The World’s End, meanwhile, is the last and possibly the best of Edgar Wright’s deconstructive Cornetto Trilogy, which, after this film and the preceding Shaun of the Dead and Hot Fuzz, has cemented Wright as the United Kingdom’s answer to Quentin Tarantino. Here, he brings back Simon Pegg and Nick Frost for a high-energy sci-fi comedy that recalls both Don Siegel and Philip Kaufman’s versions of Invasion of the Body Snatchers and John Carpenter’s They Live in its ode to anti-conformity. The element of friendship, especially that of the circle who is forced into reclaiming their unfinished pub-crawl glory by Pegg’s rambunctious Gary King, is strengthened in the face of the alien force. The brilliance of Wright is his encyclopedic understanding of cinema through the eyes of experiencing it firsthand and twisting it towards his own liking, like Tarantino. However, it is the nonstop dry British wit and genuine bond among its characters that makes The World’s End ever so freed from feeling derivative.
I won a million dollars.
Like Woody Grant, its wiry, boorish protagonist, this is a film lost in time. Beautifully stripped of color and defined by its rustic identity, Alexander Payne has delivered a sumptuous, heartfelt and often hilarious character piece that generously sprouts the director’s keen eye for quirkiness throughout. Ultimately, however, it is a triumphant story about the importance of family and the necessity of forgiveness, that the strangest and most uncanny circumstances will bring people together. Emerging from the halls of great character actors is the 77-year-old Bruce Dern, who is as unhinged as ever as the frequently confused but stoic Woody, a curmudgeon whose obsession with a $1 million prize he must claim in Lincoln drives together his long-suffering wife (the hilarious June Squibb) and skeptical son (a dryly underscored Will Forte). Payne’s zeal for the offbeat riches of small-town folk is his oyster, and mining its sense of humor from the characters’ bickering and the obliviousness shown to the industrial world. In that regard, this is a quintessential fable of Middle America, a brilliant story of problems presented and lessons learned amongst modest but whimsical people.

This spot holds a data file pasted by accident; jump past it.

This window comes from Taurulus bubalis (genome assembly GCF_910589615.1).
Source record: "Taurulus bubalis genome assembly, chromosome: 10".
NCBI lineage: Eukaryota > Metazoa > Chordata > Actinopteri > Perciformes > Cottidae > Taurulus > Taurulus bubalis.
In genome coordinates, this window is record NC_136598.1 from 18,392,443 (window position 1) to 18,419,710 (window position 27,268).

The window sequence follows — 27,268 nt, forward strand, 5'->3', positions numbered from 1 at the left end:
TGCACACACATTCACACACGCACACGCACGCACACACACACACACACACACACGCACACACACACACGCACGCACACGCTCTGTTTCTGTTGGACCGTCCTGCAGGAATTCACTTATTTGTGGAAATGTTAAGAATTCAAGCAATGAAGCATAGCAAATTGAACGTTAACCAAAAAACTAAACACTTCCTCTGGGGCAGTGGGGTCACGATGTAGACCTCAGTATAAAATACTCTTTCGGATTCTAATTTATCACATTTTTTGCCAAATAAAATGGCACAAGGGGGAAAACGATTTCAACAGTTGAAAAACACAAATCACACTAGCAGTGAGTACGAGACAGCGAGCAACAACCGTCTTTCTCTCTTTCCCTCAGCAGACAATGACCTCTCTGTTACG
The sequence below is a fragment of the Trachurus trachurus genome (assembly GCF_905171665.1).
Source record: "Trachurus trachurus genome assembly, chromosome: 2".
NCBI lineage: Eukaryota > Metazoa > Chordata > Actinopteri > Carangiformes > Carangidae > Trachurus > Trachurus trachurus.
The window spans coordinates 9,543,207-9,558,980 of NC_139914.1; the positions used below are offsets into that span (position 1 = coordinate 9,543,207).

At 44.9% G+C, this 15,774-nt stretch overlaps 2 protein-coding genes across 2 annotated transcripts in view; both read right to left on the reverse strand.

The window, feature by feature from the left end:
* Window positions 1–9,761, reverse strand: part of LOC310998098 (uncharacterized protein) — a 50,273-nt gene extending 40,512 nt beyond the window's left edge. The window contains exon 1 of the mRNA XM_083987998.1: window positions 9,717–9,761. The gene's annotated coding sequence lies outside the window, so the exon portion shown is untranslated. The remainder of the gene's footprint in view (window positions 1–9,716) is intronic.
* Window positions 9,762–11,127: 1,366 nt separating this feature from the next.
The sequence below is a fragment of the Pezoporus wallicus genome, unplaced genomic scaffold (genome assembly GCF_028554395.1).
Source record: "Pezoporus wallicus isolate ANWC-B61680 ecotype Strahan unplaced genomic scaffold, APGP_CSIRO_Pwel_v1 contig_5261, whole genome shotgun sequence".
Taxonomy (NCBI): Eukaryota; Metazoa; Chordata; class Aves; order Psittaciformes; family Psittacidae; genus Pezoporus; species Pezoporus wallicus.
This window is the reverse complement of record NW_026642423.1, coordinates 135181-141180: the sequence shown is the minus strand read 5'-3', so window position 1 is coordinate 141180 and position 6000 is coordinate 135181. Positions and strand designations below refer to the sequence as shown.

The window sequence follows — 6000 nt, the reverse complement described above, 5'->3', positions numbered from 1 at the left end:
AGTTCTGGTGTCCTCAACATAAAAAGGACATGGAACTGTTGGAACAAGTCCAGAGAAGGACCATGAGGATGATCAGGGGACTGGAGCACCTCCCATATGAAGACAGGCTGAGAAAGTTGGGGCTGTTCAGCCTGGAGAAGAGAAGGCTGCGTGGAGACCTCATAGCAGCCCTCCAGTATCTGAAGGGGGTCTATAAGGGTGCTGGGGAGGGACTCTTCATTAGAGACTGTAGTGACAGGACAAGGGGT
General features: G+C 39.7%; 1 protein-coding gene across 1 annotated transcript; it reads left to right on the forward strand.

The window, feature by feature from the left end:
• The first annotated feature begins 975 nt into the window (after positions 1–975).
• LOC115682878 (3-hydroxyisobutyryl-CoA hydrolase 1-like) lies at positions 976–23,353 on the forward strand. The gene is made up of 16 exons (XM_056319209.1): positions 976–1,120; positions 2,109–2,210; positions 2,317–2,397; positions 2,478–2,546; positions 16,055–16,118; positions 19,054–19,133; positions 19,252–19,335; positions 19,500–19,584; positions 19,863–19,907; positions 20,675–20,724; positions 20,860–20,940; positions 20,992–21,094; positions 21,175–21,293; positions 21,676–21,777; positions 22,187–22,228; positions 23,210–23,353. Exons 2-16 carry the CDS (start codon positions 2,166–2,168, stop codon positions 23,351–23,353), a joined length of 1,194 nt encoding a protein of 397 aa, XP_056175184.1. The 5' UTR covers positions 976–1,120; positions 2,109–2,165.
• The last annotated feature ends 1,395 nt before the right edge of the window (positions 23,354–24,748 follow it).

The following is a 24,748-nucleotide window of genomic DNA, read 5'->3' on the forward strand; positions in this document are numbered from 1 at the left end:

I don’t want to survive. I want to live.
Not much hasn’t been said already about the virtues of 12 Years a Slave that I feel uncertain what else I have to add to the conversation. Steve McQueen’s film is one of the most harrowing accounts of the black experience ever made, a humane study in the tolerance of diversity and endurance. His contemplative direction brings alive the harsh brutality of the mid-1800’s with an unrelenting, raw eye for juxtaposing Sean Bobbitt’s majestic cinematography with the unpleasant realities of what is indisputably the darkest regret of American regret. Chiwetel Ejiofor vanishes into the role of Solomon Northup as he witnesses the lowest depths of humanity unravel before him. When he is first dragged into his plight, he stays laconic, conveying his thoughts and emotions with his expressive, forlorn eyes. Ejiofor plays towards the survival and desperation to make not only himself believe, but for the audience to see his light. The gradual boiling over of Solomon’s humiliation makes for the riveting core of the film, and the strive to break free correlates to the opening of our souls. It also goes without much explanation to praise Michael Fassbender’s sadistic work as God-fearing tyrant Edwin Epps, whose mystic, leading-man eyes turn to doom in his performance, becoming the antagonist of not only the film but of all-encompassing morality.
Personal instinct tells me I will never watch this film again, but I am obliged this film and its towering achievement. There are images, shots, moments that will stay with me for the rest of my life, and its enlightenment on how our darkest moments can lead to the ultimate redemption will remain in my heart—and, I hope, yours.
All of a sudden, we’re sounding like a gay Lucy and Ricky. “Oh, Ricky, you wouldn’t fuck me up the ass if you loved me!”
I couldn’t give a flying fuck with anybody trying to argue me about the inclusion of a purported “TV movie” on this list. Just because Steven Soderbergh’s last film (for now?) made its premiere on HBO doesn’t deny its cinematic prowess and achievement, and it does that in the kind of decadent style Mr. Showmanship never came into the public eye without. Simultaneously hilarious, heartbreaking and romantic, Behind the Candelabra shares the same glamor as last year’s Magic Mike in the stunning tastefullness that Soderbergh approaches the insatiably engrossing tabloid excess surrounding Liberace and Scott Thorson’s torrid romance. Both Michael Douglas and Matt Damon are astonishing in their contributions, with the former pulling off an emulation of Liberace so accurate in its grandiosity and hysterics it may give susceptible audiences nightmares. Never once does it come into play that the 43-year-old Damon is playing a man in his twenties and he provides us our reason to believe, an exploited young man whose exposure to the bleak reaches of showbiz result in irrevocable damage to his life. Perhaps what sticks out about Behind the Candelabra, however, is its success in adding together these unsettling situations and the darkly comedic sections without a feeling of misguidance. I’ve been quoting this movie for months now and I adore the thing to pieces. And Rob Lowe’s freakshow plastic surgeon—proponent of “the California diet”—is arguably scarier than most real-life plastic surgery nightmares.